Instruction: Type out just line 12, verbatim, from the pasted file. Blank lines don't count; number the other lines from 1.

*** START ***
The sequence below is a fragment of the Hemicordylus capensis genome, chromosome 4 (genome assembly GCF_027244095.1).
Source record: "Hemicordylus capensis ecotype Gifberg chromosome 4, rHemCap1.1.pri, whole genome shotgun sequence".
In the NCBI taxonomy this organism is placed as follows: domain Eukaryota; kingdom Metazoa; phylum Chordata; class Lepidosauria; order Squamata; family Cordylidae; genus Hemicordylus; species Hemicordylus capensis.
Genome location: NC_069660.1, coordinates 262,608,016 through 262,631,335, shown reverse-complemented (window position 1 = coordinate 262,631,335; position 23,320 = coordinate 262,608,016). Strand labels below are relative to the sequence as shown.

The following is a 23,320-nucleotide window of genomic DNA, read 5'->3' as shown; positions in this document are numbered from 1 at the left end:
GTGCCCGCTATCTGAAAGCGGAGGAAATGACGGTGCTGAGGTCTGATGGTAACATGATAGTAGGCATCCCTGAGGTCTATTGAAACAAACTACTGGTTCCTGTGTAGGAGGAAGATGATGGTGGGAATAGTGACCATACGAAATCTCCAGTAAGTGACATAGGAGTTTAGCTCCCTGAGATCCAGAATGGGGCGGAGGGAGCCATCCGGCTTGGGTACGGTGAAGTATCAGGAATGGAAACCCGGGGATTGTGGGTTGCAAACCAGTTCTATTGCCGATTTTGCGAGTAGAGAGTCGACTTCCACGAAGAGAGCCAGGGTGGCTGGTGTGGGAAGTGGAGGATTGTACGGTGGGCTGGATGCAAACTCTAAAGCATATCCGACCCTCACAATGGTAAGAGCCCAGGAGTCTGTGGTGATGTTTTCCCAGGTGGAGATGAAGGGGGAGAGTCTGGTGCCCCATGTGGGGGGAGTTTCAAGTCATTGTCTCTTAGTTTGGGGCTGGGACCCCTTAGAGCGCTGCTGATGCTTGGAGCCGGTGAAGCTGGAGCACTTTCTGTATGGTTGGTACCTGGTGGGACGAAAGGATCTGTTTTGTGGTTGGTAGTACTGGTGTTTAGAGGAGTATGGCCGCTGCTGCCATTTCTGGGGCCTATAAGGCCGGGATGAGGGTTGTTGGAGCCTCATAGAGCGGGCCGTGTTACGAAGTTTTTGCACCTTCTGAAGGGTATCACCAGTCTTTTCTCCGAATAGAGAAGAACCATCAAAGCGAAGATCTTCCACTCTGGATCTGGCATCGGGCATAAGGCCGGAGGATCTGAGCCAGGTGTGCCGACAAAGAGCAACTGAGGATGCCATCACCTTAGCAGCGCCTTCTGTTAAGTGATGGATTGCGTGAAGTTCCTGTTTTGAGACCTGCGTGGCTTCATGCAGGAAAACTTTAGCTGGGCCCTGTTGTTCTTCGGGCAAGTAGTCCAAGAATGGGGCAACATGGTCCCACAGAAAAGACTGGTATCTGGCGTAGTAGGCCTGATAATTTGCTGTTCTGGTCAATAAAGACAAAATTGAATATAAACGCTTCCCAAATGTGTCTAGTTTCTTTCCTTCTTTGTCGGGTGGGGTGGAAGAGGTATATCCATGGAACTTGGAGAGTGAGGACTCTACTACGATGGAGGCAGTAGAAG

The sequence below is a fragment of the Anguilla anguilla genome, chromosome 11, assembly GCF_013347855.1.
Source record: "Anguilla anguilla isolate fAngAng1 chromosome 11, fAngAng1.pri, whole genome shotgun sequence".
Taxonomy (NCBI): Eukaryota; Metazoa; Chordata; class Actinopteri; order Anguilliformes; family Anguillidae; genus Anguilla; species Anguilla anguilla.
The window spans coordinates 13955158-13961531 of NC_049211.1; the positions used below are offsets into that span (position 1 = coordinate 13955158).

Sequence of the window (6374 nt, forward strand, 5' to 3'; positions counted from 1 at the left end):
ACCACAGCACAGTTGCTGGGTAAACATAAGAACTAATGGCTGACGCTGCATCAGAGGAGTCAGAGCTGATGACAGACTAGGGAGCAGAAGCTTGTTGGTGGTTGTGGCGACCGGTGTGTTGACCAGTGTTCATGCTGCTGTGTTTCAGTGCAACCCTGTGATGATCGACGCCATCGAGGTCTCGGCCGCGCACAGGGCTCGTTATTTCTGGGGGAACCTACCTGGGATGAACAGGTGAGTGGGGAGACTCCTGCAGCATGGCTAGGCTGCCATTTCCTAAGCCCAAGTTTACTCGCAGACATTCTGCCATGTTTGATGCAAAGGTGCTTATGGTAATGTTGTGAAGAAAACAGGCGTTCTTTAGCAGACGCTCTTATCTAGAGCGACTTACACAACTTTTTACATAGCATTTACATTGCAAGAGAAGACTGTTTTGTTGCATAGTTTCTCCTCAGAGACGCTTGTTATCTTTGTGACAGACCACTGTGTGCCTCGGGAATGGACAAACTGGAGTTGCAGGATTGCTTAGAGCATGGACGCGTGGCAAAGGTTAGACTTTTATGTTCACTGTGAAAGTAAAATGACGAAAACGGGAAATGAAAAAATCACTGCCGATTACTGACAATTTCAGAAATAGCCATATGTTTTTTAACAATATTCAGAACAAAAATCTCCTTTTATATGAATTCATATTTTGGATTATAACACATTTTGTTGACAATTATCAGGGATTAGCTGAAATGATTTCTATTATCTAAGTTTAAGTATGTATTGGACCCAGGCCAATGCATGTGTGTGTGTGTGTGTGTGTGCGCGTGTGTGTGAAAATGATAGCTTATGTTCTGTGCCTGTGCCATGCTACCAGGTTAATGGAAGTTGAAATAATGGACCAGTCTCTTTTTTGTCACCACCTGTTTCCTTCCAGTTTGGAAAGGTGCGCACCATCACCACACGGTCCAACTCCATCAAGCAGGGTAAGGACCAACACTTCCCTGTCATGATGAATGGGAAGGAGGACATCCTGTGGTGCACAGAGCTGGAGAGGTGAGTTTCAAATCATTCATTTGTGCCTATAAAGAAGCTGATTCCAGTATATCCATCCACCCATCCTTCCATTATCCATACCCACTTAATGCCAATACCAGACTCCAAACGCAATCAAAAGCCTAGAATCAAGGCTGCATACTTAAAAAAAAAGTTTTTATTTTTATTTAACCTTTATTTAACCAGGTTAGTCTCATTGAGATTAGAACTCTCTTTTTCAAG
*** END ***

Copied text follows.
ACCACAGCACAGTTGCTGGGTAAACATAAGAACTAATGGCTGACGCTGCATCAGAGGAGTCAGAGCTGATGACAGACTAGGGAGCAGAAGCTTGTTGGTGGTTGTGGCGACCGGTGTGTTGACCAGTGTTCATGCTGCTGTGTTTCAGTGCAACCCTGTGATGATCGACGCCATCGAGGTCTCGGCCGCGCACAGGGCTCGTTATTTCTGGGGGAACCTACCTGGGATGAACAGGTGAGTGGGGAGACTCCTGCAGCATGGCTAGGCTGCCATTTCCTAAGCCCAAGTTTACTCGCAGACATTCTGCCATGTTTGATGCAAAGGTGCTTATGGTAATGTTGTGAAGAAAACAGGCGTTCTTTAGCAGACGCTCTTATCTAGAGCGACTTACACAACTTTTTACATAGCATTTACATTGCAAGAGAAGACTGTTTTGTTGCATAGTTTCTCCTCAGAGACGCTTGTTATCTTTGTGACAGACCACTGTGTGCCTCGGGAATGGACAAACTGGAGTTGCAGGATTGCTTAGAGCATGGACGCGTGGCAAAGGTTAGACTTTTATGTTCACTGTGAAAGTAAAATGACGAAAACGGGAAATGAAAAAATCACTGCCGATTACTGACAATTTCAGAAATAGCCATATGTTTTTTAACAATATTCAGAACAAAAATCTCCTTTTATATGAATTCATATTTTGGATTATAACACATTTTGTTGACAATTATCAGGGATTAGCTGAAATGATTTCTATTATCTAAGTTTAAGTATGTATTGGACCCAGGCCAATGCATGTGTGTGTGTGTGTGTGTGTGCGCGTGTGTGTGAAAATGATAGCTTATGTTCTGTGCCTGTGCCATGCTACCAGGTTAATGGAAGTTGAAATAATGGACCAGTCTCTTTTTTGTCACCACCTGTTTCCTTCCAGTTTGGAAAGGTGCGCACCATCACCACACGGTCCAACTCCATCAAGCAGGGTAAGGACCAACACTTCCCTGTCATGATGAATGGGAAGGAGGACATCCTGTGGTGCACAGAGCTGGAGAGGTGAGTTTCAAATCATTCATTTGTGCCTATAAAGAAGCTGATTCCAGTATATCCATCCACCCATCCTTCCATTATCCATACCCACTTAATGCCAATACCAGACTCCAAACGCAATCAAAAGCCTAGAATCAAGGCTGCATACTTAAAAAAAAAGTTTTTATTTTTATTTAACCTTTATTTAACCAGGTTAGTCTCATTGAGATTAGAACTCTCTTTTTCAAG